Per NCCN (Version 2.2019) Colon Cancer EGFR testing of colorectal tumor cells has no proven predictive value in determining likelihood of response to either cetuximab or panitumimab. Routine EGFR testing is not recommended, and no patient should be considered for or excluded from therapy based on EGFR test results.

 

There are no additional NCCN guidelines that recommend testing of EGFR mutations (outside of NSCLC)

 

Prior Approval:

Not applicable

 

Policy:

See related policies:

  • 02.04.63 Expanded Genetic Panels to Identify Targeted Cancer Therapy
  • 02.04.16 Circulating Tumor DNA and Circulating Tumor Cells for Cancer Management (Liquid Biopsies)
  • 02.04.79 Circulating Tumor DNA for Management of Non-Small Cell Lung Cancer (Liquid Biopsy)
  • 02.04.77 Proteomic Testing for Systematic Therapy in Non-Small Cell Lung Cancer
  • 02.04.78 Molecular Analysis for Targeted Therapy of Non-Small Cell Lung Cancer 

 

Analysis of mutations in the gene for epidermal growth factor receptor (EGFR) is considered investigational for all other indications outside of NSCLC, specifically for squamous cell skin cancer, penile cancer, and colon cancer.

 

The following analyses/tests are considered investigational:

  • Testing for EGFR or variants outside above indications
  • Expanded panel testing to determine EGFR status outside of NSCLC

 

Procedure Codes and Billing Guidelines:

To report provider services, use appropriate CPT* codes, Alpha Numeric (HCPCS level 2) codes, Revenue codes and / or diagnosis codes.

  • 81235 EGFR (epidermal growth factor receptor) (eg, non-small cell lung cancer) gene analysis, common variants (eg, exon 19 LREA deletion, L858R, T790M, G719A, G719S, L861Q)
  • 81479 Unlisted molecular pathology procedure

 

Selected References:

  • van Zandwijk N, Mathy A, Boerrigter L, et al. EGFR and KRAS mutations as criteria for treatment with tyrosine kinase inhibitors: retro- and prospective observations in non-small-cell lung cancer. Ann Oncol. 2007; 18(1):99-103.
  • da Cunha Santos G, Dhani N, Tu D, et al. Molecular predictors of outcome in a phase 3 study of gemcitabine and erlotinib therapy in patients with advanced pancreatic cancer: National Cancer Institute of Canada Clinical Trials Group Study PA.3. Cancer. 2010; 116(24):5599-5607.
  • Douillard JY, Pirker R, O'Byrne KJ, et al. Relationship between EGFR expression, EGFR mutation status, and the efficacy of chemotherapy plus cetuximab in FLEX study patients with advanced non-small-cell lung cancer. J Thorac Oncol. 2014; 9(5):717-724.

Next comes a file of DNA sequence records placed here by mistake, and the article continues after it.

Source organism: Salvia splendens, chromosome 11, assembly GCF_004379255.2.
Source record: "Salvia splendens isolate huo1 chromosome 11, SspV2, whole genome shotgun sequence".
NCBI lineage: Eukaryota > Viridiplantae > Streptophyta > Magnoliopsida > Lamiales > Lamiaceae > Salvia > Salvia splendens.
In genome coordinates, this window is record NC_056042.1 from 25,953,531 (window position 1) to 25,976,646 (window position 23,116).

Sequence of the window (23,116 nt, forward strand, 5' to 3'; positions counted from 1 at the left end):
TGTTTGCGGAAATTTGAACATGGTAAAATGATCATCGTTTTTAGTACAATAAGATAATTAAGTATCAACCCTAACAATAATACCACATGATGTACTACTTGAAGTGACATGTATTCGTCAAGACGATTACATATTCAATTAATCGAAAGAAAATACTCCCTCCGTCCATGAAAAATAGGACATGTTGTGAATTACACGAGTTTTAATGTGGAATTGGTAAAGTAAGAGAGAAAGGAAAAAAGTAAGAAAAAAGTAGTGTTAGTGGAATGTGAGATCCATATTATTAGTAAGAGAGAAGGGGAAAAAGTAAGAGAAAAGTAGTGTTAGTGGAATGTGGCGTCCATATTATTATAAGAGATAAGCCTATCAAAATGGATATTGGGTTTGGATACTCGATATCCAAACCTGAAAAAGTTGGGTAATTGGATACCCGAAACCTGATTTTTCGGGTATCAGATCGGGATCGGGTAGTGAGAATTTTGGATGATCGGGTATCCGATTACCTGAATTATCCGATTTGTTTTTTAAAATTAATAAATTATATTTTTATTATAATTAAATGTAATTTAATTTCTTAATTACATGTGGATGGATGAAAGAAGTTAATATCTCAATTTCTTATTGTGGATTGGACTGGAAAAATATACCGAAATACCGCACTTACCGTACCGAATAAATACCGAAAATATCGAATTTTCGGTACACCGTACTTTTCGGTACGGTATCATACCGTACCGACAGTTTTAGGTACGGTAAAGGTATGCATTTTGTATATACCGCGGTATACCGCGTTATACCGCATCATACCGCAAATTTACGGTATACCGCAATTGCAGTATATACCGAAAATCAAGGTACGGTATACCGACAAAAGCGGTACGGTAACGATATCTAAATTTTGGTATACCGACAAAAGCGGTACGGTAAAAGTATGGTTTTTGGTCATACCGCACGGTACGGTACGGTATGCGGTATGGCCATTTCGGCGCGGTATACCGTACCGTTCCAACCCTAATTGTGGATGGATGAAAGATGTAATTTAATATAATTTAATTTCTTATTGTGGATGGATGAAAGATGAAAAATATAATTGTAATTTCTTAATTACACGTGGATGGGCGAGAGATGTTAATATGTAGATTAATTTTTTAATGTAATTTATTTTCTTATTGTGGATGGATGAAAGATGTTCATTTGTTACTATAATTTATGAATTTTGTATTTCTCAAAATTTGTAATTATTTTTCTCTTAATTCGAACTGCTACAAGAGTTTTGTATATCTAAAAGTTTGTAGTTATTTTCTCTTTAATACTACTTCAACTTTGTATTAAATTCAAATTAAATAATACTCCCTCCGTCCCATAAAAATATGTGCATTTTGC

• Rosell R, Moran T, Queralt C, et al.; Spanish Lung Group. Screening for epidermal growth factor receptor mutations in lung cancer. N Engl J Med. 2009; 361(10):958-967.
  • National Comprehensive Cancer Network. (2016). NCCN Clinical Practice Guidelines in Oncology (NCCN Guidelines®). Non-Small Cell Lung Cancer. Version 4.2019.
  • Leighl, Natasha B. et al. “Molecular Testing for Selection of Patients With Lung Cancer for Epidermal Growth Factor Receptor and Anaplastic Lymphoma Kinase Tyrosine Kinase Inhibitors: American Society of Clinical Oncology Endorsement of the College of American Pathologists/International Association for the Study of Lung Cancer/Association for Molecular Pathology Guideline.” Journal of Clinical Oncology 32.32 (2014): 3673–3679.
  • American Society of Clinical Oncology (ASCO). Molecular Biomarkers for the Evaluation of Colorectal Cancer: Guideline From the American Society for Clinical Pathology, College of American Pathologists, Association for Molecular Pathology, and the American Society of Clinical Oncology. 2017. doi/pdf/10.1200/JCO.2016.71.9807
  • National Comprehensive Cancer Network. (2019). NCCN Clinical Practice Guidelines in Oncology (NCCN Guidelines®). Squamous Cell Skin Cancer. Version 2.2019.
  • National Comprehensive Cancer Network. (2019). NCCN Clinical Practice Guidelines in Oncology (NCCN Guidelines®). Colon Cancer Version 2.2019.

 

Policy History:

  • September 2019 - Interim Review, Policy Revised
  • May 2019 - Annual Review, Policy Revised
  • May 2018 - Annual Review, Policy Revised
  • May 2017 - Annual Review, Policy Revised
  • June 2016 - New Policy, Policy Implemented

Wellmark medical policies address the complex issue of technology assessment of new and emerging treatments, devices, drugs, etc.   They are developed to assist in administering plan benefits and constitute neither offers of coverage nor medical advice. Wellmark medical policies contain only a partial, general description of plan or program benefits and do not constitute a contract. Wellmark does not provide health care services and, therefore, cannot guarantee any results or outcomes. Participating providers are independent contractors in private practice and are neither employees nor agents of Wellmark or its affiliates. Treating providers are solely responsible for medical advice and treatment of members. Our medical policies may be updated and therefore are subject to change without notice.

 

*CPT® is a registered trademark of the American Medical Association.